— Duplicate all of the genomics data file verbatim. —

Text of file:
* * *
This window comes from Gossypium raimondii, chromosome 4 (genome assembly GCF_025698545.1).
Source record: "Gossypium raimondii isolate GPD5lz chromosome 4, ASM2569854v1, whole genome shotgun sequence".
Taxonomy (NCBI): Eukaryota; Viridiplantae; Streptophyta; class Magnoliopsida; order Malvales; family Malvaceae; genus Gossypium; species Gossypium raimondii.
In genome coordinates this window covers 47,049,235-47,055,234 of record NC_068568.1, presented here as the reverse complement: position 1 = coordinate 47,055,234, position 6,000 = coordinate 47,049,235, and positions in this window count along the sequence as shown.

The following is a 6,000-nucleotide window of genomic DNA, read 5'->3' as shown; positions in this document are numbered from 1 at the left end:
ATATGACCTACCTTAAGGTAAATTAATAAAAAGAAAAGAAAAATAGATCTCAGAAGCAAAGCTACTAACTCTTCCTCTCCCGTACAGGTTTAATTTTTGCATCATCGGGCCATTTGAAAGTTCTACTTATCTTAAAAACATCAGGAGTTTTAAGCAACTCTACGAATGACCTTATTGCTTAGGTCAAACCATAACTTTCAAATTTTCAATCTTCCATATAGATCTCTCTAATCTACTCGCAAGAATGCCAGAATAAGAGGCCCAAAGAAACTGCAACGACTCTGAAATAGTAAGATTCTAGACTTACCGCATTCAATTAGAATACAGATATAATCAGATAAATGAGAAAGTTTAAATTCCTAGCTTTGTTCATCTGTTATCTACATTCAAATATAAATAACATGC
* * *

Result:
This window comes from Gossypium raimondii, chromosome 4 (genome assembly GCF_025698545.1).
Source record: "Gossypium raimondii isolate GPD5lz chromosome 4, ASM2569854v1, whole genome shotgun sequence".
Taxonomy (NCBI): Eukaryota; Viridiplantae; Streptophyta; class Magnoliopsida; order Malvales; family Malvaceae; genus Gossypium; species Gossypium raimondii.
In genome coordinates this window covers 47,049,235-47,055,234 of record NC_068568.1, presented here as the reverse complement: position 1 = coordinate 47,055,234, position 6,000 = coordinate 47,049,235, and positions in this window count along the sequence as shown.

The following is a 6,000-nucleotide window of genomic DNA, read 5'->3' as shown; positions in this document are numbered from 1 at the left end:
ATATGACCTACCTTAAGGTAAATTAATAAAAAGAAAAGAAAAATAGATCTCAGAAGCAAAGCTACTAACTCTTCCTCTCCCGTACAGGTTTAATTTTTGCATCATCGGGCCATTTGAAAGTTCTACTTATCTTAAAAACATCAGGAGTTTTAAGCAACTCTACGAATGACCTTATTGCTTAGGTCAAACCATAACTTTCAAATTTTCAATCTTCCATATAGATCTCTCTAATCTACTCGCAAGAATGCCAGAATAAGAGGCCCAAAGAAACTGCAACGACTCTGAAATAGTAAGATTCTAGACTTACCGCATTCAATTAGAATACAGATATAATCAGATAAATGAGAAAGTTTAAATTCCTAGCTTTGTTCATCTGTTATCTACATTCAAATATAAATAACATGC